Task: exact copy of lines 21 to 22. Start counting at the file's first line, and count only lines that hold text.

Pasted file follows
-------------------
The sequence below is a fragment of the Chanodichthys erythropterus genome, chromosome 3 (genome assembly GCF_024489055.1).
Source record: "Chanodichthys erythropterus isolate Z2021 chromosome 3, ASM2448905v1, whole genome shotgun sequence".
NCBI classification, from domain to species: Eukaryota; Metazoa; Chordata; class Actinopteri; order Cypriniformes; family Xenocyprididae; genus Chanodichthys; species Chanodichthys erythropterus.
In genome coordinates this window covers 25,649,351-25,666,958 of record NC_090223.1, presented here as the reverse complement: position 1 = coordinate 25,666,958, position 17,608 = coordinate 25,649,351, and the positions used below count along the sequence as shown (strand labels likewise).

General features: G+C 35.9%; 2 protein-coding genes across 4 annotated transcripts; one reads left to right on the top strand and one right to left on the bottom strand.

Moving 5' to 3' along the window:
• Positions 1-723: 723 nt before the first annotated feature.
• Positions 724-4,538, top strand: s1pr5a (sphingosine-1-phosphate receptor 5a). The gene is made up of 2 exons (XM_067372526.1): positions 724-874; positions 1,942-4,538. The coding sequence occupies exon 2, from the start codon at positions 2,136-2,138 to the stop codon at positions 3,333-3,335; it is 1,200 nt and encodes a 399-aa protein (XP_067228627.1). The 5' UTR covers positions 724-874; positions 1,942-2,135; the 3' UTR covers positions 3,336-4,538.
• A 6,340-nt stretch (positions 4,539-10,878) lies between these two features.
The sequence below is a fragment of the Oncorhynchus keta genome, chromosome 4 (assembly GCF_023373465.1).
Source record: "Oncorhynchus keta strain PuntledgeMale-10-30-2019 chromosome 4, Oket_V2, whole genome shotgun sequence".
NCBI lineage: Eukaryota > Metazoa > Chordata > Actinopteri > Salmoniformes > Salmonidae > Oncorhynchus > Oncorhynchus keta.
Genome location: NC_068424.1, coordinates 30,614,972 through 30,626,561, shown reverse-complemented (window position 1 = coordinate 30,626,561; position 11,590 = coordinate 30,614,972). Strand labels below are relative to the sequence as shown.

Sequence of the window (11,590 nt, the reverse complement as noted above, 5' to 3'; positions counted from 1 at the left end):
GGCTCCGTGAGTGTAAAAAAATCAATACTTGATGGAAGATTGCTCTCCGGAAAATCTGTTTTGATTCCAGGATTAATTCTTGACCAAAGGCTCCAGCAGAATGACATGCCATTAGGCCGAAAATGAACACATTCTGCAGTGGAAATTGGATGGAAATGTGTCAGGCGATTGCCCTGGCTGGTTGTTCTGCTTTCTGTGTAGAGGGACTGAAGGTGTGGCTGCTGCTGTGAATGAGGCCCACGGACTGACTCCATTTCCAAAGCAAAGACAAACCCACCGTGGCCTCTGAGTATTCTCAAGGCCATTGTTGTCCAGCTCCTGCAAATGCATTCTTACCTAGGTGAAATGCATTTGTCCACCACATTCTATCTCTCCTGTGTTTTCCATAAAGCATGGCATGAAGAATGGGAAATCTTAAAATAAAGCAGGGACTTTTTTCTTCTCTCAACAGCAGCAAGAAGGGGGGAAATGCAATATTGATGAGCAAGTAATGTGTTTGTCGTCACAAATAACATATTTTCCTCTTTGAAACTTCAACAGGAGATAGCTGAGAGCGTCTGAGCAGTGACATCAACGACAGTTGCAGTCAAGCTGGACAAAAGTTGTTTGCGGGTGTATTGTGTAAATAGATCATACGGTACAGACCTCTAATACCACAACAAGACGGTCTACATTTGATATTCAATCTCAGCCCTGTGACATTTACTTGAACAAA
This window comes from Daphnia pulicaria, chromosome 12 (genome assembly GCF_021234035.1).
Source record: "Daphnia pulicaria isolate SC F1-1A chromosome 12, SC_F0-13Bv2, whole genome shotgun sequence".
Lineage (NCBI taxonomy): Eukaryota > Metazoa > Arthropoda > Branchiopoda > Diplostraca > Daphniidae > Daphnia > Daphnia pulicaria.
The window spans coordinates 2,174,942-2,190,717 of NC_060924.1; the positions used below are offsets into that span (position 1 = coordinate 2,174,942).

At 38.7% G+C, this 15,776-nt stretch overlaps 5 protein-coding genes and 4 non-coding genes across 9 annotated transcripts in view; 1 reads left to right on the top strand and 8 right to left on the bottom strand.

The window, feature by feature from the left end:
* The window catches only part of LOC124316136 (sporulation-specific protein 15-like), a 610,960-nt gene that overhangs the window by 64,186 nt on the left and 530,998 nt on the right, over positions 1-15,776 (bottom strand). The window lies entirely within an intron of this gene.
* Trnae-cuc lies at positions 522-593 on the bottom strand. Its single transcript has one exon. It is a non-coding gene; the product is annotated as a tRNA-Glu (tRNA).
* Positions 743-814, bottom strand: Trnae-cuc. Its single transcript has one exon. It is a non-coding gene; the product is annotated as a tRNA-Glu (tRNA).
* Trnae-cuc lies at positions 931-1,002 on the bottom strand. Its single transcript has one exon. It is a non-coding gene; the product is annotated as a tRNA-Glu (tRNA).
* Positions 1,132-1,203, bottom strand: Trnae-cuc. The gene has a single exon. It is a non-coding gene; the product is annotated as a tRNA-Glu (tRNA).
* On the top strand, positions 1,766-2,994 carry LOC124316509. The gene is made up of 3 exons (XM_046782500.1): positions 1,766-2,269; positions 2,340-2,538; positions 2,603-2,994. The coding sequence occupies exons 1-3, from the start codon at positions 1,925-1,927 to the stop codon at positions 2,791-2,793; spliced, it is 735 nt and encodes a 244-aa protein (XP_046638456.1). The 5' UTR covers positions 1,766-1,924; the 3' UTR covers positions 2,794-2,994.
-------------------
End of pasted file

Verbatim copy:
The window, feature by feature from the left end:
* The window catches only part of LOC124316136 (sporulation-specific protein 15-like), a 610,960-nt gene that overhangs the window by 64,186 nt on the left and 530,998 nt on the right, over positions 1-15,776 (bottom strand). The window lies entirely within an intron of this gene.